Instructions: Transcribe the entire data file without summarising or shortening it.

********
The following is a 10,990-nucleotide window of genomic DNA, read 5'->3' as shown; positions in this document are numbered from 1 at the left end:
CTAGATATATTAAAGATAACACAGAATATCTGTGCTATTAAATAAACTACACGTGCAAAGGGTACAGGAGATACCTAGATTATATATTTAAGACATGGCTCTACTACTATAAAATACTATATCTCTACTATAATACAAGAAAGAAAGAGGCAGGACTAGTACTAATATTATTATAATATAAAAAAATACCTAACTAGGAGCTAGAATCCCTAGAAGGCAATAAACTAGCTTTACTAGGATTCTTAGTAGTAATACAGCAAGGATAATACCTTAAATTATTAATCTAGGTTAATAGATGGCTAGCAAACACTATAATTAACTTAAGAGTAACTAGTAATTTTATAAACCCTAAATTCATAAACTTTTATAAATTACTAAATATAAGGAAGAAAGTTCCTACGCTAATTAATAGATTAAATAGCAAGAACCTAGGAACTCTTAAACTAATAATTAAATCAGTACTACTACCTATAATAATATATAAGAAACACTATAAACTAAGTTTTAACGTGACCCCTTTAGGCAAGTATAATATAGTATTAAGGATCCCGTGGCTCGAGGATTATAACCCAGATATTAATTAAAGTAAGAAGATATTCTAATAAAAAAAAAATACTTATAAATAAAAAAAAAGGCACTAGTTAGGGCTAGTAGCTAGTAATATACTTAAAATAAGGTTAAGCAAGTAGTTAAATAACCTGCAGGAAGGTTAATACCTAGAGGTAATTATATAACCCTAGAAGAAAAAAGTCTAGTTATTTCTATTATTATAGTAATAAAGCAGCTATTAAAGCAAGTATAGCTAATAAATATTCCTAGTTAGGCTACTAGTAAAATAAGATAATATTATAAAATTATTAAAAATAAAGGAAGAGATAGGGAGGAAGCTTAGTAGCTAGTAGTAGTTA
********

The following is a 10,990-nucleotide window of genomic DNA, read 5'->3' as shown; positions in this document are numbered from 1 at the left end:
CTAGATATATTAAAGATAACACAGAATATCTGTGCTATTAAATAAACTACACGTGCAAAGGGTACAGGAGATACCTAGATTATATATTTAAGACATGGCTCTACTACTATAAAATACTATATCTCTACTATAATACAAGAAAGAAAGAGGCAGGACTAGTACTAATATTATTATAATATAAAAAAATACCTAACTAGGAGCTAGAATCCCTAGAAGGCAATAAACTAGCTTTACTAGGATTCTTAGTAGTAATACAGCAAGGATAATACCTTAAATTATTAATCTAGGTTAATAGATGGCTAGCAAACACTATAATTAACTTAAGAGTAACTAGTAATTTTATAAACCCTAAATTCATAAACTTTTATAAATTACTAAATATAAGGAAGAAAGTTCCTACGCTAATTAATAGATTAAATAGCAAGAACCTAGGAACTCTTAAACTAATAATTAAATCAGTACTACTACCTATAATAATATATAAGAAACACTATAAACTAAGTTTTAACGTGACCCCTTTAGGCAAGTATAATATAGTATTAAGGATCCCGTGGCTCGAGGATTATAACCCAGATATTAATTAAAGTAAGAAGATATTCTAATAAAAAAAAAATACTTATAAATAAAAAAAAAGGCACTAGTTAGGGCTAGTAGCTAGTAATATACTTAAAATAAGGTTAAGCAAGTAGTTAAATAACCTGCAGGAAGGTTAATACCTAGAGGTAATTATATAACCCTAGAAGAAAAAAGTCTAGTTATTTCTATTATTATAGTAATAAAGCAGCTATTAAAGCAAGTATAGCTAATAAATATTCCTAGTTAGGCTACTAGTAAAATAAGATAATATTATAAAATTATTAAAAATAAAGGAAGAGATAGGGAGGAAGCTTAGTAGCTAGTAGTAGTTA